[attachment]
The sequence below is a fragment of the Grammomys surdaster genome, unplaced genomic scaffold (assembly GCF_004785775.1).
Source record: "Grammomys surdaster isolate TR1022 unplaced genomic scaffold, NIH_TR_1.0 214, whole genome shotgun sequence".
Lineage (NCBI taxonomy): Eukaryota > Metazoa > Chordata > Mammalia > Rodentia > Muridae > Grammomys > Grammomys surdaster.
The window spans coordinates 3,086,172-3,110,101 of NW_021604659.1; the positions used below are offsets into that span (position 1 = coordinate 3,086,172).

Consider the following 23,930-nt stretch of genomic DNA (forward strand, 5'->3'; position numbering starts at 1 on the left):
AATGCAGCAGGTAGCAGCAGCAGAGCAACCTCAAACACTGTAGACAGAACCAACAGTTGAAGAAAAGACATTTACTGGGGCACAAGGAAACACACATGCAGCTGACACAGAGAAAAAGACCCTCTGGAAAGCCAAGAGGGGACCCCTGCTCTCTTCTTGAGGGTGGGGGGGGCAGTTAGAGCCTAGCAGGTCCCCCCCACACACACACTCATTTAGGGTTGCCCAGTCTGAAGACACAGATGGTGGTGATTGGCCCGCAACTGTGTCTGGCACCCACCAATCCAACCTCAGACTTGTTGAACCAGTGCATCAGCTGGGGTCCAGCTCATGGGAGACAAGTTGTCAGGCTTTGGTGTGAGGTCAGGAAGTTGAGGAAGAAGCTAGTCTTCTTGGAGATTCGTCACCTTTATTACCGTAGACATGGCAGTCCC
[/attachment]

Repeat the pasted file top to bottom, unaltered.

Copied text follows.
The sequence below is a fragment of the Grammomys surdaster genome, unplaced genomic scaffold (assembly GCF_004785775.1).
Source record: "Grammomys surdaster isolate TR1022 unplaced genomic scaffold, NIH_TR_1.0 214, whole genome shotgun sequence".
Lineage (NCBI taxonomy): Eukaryota > Metazoa > Chordata > Mammalia > Rodentia > Muridae > Grammomys > Grammomys surdaster.
The window spans coordinates 3,086,172-3,110,101 of NW_021604659.1; the positions used below are offsets into that span (position 1 = coordinate 3,086,172).

Consider the following 23,930-nt stretch of genomic DNA (forward strand, 5'->3'; position numbering starts at 1 on the left):
AATGCAGCAGGTAGCAGCAGCAGAGCAACCTCAAACACTGTAGACAGAACCAACAGTTGAAGAAAAGACATTTACTGGGGCACAAGGAAACACACATGCAGCTGACACAGAGAAAAAGACCCTCTGGAAAGCCAAGAGGGGACCCCTGCTCTCTTCTTGAGGGTGGGGGGGGCAGTTAGAGCCTAGCAGGTCCCCCCCACACACACACTCATTTAGGGTTGCCCAGTCTGAAGACACAGATGGTGGTGATTGGCCCGCAACTGTGTCTGGCACCCACCAATCCAACCTCAGACTTGTTGAACCAGTGCATCAGCTGGGGTCCAGCTCATGGGAGACAAGTTGTCAGGCTTTGGTGTGAGGTCAGGAAGTTGAGGAAGAAGCTAGTCTTCTTGGAGATTCGTCACCTTTATTACCGTAGACATGGCAGTCCC